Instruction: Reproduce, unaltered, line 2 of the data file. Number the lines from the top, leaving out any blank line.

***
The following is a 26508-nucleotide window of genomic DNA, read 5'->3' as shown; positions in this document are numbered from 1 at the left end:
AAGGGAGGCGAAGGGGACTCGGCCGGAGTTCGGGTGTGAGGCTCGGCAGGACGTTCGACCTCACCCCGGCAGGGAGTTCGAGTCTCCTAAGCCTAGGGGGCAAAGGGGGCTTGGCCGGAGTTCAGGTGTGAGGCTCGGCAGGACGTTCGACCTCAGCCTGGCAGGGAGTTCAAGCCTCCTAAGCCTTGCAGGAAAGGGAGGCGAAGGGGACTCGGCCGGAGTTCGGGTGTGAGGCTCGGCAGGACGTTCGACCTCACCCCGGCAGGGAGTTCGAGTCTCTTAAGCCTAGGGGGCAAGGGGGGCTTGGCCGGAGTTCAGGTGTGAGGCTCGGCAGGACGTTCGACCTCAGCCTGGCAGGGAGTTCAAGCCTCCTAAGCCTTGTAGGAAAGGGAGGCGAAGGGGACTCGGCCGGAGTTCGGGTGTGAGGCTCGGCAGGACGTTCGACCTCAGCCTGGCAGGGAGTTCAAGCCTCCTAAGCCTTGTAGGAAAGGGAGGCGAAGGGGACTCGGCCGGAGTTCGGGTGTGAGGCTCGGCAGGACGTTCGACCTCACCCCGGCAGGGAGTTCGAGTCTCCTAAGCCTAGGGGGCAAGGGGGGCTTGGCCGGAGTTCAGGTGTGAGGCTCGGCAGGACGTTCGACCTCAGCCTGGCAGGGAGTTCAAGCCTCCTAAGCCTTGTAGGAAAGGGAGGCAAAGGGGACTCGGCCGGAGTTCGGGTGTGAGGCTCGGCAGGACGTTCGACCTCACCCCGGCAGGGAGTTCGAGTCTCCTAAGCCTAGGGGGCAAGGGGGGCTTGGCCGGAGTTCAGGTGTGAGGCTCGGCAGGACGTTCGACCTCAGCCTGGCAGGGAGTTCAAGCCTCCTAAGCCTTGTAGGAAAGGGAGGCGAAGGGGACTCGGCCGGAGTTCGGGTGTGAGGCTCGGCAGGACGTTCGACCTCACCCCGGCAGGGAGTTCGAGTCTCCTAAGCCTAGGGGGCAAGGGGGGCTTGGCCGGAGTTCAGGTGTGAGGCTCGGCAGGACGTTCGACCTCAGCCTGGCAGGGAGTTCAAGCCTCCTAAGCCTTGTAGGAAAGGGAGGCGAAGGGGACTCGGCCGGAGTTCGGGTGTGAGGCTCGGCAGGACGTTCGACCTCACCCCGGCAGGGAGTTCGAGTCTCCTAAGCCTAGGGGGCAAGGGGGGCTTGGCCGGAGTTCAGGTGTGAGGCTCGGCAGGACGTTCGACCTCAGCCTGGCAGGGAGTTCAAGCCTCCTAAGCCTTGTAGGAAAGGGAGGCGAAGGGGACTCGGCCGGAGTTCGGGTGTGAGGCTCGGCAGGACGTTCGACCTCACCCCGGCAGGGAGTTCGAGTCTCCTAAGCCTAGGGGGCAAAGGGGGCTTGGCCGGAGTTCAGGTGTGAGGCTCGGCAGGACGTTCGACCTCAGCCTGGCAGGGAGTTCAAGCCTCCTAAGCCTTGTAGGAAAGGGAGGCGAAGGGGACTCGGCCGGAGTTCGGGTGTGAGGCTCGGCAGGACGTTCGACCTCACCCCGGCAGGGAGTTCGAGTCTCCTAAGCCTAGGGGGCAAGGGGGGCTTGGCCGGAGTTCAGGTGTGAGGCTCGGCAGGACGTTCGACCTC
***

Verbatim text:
AAGGGAGGCGAAGGGGACTCGGCCGGAGTTCGGGTGTGAGGCTCGGCAGGACGTTCGACCTCACCCCGGCAGGGAGTTCGAGTCTCCTAAGCCTAGGGGGCAAAGGGGGCTTGGCCGGAGTTCAGGTGTGAGGCTCGGCAGGACGTTCGACCTCAGCCTGGCAGGGAGTTCAAGCCTCCTAAGCCTTGCAGGAAAGGGAGGCGAAGGGGACTCGGCCGGAGTTCGGGTGTGAGGCTCGGCAGGACGTTCGACCTCACCCCGGCAGGGAGTTCGAGTCTCTTAAGCCTAGGGGGCAAGGGGGGCTTGGCCGGAGTTCAGGTGTGAGGCTCGGCAGGACGTTCGACCTCAGCCTGGCAGGGAGTTCAAGCCTCCTAAGCCTTGTAGGAAAGGGAGGCGAAGGGGACTCGGCCGGAGTTCGGGTGTGAGGCTCGGCAGGACGTTCGACCTCAGCCTGGCAGGGAGTTCAAGCCTCCTAAGCCTTGTAGGAAAGGGAGGCGAAGGGGACTCGGCCGGAGTTCGGGTGTGAGGCTCGGCAGGACGTTCGACCTCACCCCGGCAGGGAGTTCGAGTCTCCTAAGCCTAGGGGGCAAGGGGGGCTTGGCCGGAGTTCAGGTGTGAGGCTCGGCAGGACGTTCGACCTCAGCCTGGCAGGGAGTTCAAGCCTCCTAAGCCTTGTAGGAAAGGGAGGCAAAGGGGACTCGGCCGGAGTTCGGGTGTGAGGCTCGGCAGGACGTTCGACCTCACCCCGGCAGGGAGTTCGAGTCTCCTAAGCCTAGGGGGCAAGGGGGGCTTGGCCGGAGTTCAGGTGTGAGGCTCGGCAGGACGTTCGACCTCAGCCTGGCAGGGAGTTCAAGCCTCCTAAGCCTTGTAGGAAAGGGAGGCGAAGGGGACTCGGCCGGAGTTCGGGTGTGAGGCTCGGCAGGACGTTCGACCTCACCCCGGCAGGGAGTTCGAGTCTCCTAAGCCTAGGGGGCAAGGGGGGCTTGGCCGGAGTTCAGGTGTGAGGCTCGGCAGGACGTTCGACCTCAGCCTGGCAGGGAGTTCAAGCCTCCTAAGCCTTGTAGGAAAGGGAGGCGAAGGGGACTCGGCCGGAGTTCGGGTGTGAGGCTCGGCAGGACGTTCGACCTCACCCCGGCAGGGAGTTCGAGTCTCCTAAGCCTAGGGGGCAAGGGGGGCTTGGCCGGAGTTCAGGTGTGAGGCTCGGCAGGACGTTCGACCTCAGCCTGGCAGGGAGTTCAAGCCTCCTAAGCCTTGTAGGAAAGGGAGGCGAAGGGGACTCGGCCGGAGTTCGGGTGTGAGGCTCGGCAGGACGTTCGACCTCACCCCGGCAGGGAGTTCGAGTCTCCTAAGCCTAGGGGGCAAAGGGGGCTTGGCCGGAGTTCAGGTGTGAGGCTCGGCAGGACGTTCGACCTCAGCCTGGCAGGGAGTTCAAGCCTCCTAAGCCTTGTAGGAAAGGGAGGCGAAGGGGACTCGGCCGGAGTTCGGGTGTGAGGCTCGGCAGGACGTTCGACCTCACCCCGGCAGGGAGTTCGAGTCTCCTAAGCCTAGGGGGCAAGGGGGGCTTGGCCGGAGTTCAGGTGTGAGGCTCGGCAGGACGTTCGACCTC